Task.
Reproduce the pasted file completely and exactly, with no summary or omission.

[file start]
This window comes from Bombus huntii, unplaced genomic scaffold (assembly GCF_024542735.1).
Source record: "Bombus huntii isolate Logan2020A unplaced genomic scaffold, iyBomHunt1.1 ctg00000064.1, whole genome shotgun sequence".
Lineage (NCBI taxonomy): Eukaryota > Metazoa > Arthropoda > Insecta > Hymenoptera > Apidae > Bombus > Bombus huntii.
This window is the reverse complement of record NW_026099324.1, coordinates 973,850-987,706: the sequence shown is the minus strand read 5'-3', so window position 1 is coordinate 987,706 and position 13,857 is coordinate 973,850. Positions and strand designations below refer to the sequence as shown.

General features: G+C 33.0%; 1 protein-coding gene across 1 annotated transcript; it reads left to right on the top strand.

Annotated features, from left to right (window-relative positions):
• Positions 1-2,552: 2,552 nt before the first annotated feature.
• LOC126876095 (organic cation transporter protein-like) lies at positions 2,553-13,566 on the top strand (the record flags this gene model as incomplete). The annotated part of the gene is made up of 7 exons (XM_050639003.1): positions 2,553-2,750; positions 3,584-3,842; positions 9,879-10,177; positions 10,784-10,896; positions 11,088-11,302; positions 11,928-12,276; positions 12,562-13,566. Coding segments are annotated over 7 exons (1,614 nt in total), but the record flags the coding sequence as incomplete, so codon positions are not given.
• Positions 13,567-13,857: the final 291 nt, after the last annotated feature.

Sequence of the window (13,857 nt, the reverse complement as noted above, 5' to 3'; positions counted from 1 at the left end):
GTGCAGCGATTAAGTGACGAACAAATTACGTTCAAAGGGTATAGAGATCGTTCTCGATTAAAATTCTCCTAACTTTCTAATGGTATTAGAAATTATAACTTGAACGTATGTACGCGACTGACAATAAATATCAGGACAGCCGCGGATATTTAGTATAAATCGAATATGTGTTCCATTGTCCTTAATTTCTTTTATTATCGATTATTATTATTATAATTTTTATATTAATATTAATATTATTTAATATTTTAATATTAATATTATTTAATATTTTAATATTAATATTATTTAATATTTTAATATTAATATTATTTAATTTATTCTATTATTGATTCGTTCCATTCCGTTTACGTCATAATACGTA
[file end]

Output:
This window comes from Bombus huntii, unplaced genomic scaffold (assembly GCF_024542735.1).
Source record: "Bombus huntii isolate Logan2020A unplaced genomic scaffold, iyBomHunt1.1 ctg00000064.1, whole genome shotgun sequence".
Lineage (NCBI taxonomy): Eukaryota > Metazoa > Arthropoda > Insecta > Hymenoptera > Apidae > Bombus > Bombus huntii.
This window is the reverse complement of record NW_026099324.1, coordinates 973,850-987,706: the sequence shown is the minus strand read 5'-3', so window position 1 is coordinate 987,706 and position 13,857 is coordinate 973,850. Positions and strand designations below refer to the sequence as shown.

General features: G+C 33.0%; 1 protein-coding gene across 1 annotated transcript; it reads left to right on the top strand.

Annotated features, from left to right (window-relative positions):
• Positions 1-2,552: 2,552 nt before the first annotated feature.
• LOC126876095 (organic cation transporter protein-like) lies at positions 2,553-13,566 on the top strand (the record flags this gene model as incomplete). The annotated part of the gene is made up of 7 exons (XM_050639003.1): positions 2,553-2,750; positions 3,584-3,842; positions 9,879-10,177; positions 10,784-10,896; positions 11,088-11,302; positions 11,928-12,276; positions 12,562-13,566. Coding segments are annotated over 7 exons (1,614 nt in total), but the record flags the coding sequence as incomplete, so codon positions are not given.
• Positions 13,567-13,857: the final 291 nt, after the last annotated feature.

Sequence of the window (13,857 nt, the reverse complement as noted above, 5' to 3'; positions counted from 1 at the left end):
GTGCAGCGATTAAGTGACGAACAAATTACGTTCAAAGGGTATAGAGATCGTTCTCGATTAAAATTCTCCTAACTTTCTAATGGTATTAGAAATTATAACTTGAACGTATGTACGCGACTGACAATAAATATCAGGACAGCCGCGGATATTTAGTATAAATCGAATATGTGTTCCATTGTCCTTAATTTCTTTTATTATCGATTATTATTATTATAATTTTTATATTAATATTAATATTATTTAATATTTTAATATTAATATTATTTAATATTTTAATATTAATATTATTTAATATTTTAATATTAATATTATTTAATTTATTCTATTATTGATTCGTTCCATTCCGTTTACGTCATAATACGTA